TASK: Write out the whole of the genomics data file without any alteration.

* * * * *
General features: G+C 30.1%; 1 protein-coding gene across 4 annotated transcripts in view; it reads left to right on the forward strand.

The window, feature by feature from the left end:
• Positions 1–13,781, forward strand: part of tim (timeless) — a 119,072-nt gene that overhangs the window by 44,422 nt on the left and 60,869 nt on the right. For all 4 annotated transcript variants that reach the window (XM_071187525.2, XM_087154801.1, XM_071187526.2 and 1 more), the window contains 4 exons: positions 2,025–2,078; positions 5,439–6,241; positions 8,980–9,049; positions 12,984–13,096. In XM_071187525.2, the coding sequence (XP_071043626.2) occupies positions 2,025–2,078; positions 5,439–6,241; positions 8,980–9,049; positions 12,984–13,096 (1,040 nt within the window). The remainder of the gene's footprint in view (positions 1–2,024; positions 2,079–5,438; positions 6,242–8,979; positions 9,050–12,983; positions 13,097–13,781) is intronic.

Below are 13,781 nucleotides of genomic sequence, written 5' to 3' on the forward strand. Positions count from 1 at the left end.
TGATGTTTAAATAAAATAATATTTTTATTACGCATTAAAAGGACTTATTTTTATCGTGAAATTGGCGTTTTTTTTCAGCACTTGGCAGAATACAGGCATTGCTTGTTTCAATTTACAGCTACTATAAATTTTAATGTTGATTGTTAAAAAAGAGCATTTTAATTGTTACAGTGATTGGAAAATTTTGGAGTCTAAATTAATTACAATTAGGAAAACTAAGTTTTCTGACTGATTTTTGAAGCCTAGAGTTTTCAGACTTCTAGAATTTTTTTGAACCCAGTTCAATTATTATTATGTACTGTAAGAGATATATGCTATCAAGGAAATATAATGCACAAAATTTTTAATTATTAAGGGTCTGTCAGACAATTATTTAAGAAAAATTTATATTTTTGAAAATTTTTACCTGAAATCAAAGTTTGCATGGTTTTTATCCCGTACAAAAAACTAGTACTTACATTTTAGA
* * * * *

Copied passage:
General features: G+C 30.1%; 1 protein-coding gene across 4 annotated transcripts in view; it reads left to right on the forward strand.

The window, feature by feature from the left end:
• Positions 1–13,781, forward strand: part of tim (timeless) — a 119,072-nt gene that overhangs the window by 44,422 nt on the left and 60,869 nt on the right. For all 4 annotated transcript variants that reach the window (XM_071187525.2, XM_087154801.1, XM_071187526.2 and 1 more), the window contains 4 exons: positions 2,025–2,078; positions 5,439–6,241; positions 8,980–9,049; positions 12,984–13,096. In XM_071187525.2, the coding sequence (XP_071043626.2) occupies positions 2,025–2,078; positions 5,439–6,241; positions 8,980–9,049; positions 12,984–13,096 (1,040 nt within the window). The remainder of the gene's footprint in view (positions 1–2,024; positions 2,079–5,438; positions 6,242–8,979; positions 9,050–12,983; positions 13,097–13,781) is intronic.

Below are 13,781 nucleotides of genomic sequence, written 5' to 3' on the forward strand. Positions count from 1 at the left end.
TGATGTTTAAATAAAATAATATTTTTATTACGCATTAAAAGGACTTATTTTTATCGTGAAATTGGCGTTTTTTTTCAGCACTTGGCAGAATACAGGCATTGCTTGTTTCAATTTACAGCTACTATAAATTTTAATGTTGATTGTTAAAAAAGAGCATTTTAATTGTTACAGTGATTGGAAAATTTTGGAGTCTAAATTAATTACAATTAGGAAAACTAAGTTTTCTGACTGATTTTTGAAGCCTAGAGTTTTCAGACTTCTAGAATTTTTTTGAACCCAGTTCAATTATTATTATGTACTGTAAGAGATATATGCTATCAAGGAAATATAATGCACAAAATTTTTAATTATTAAGGGTCTGTCAGACAATTATTTAAGAAAAATTTATATTTTTGAAAATTTTTACCTGAAATCAAAGTTTGCATGGTTTTTATCCCGTACAAAAAACTAGTACTTACATTTTAGA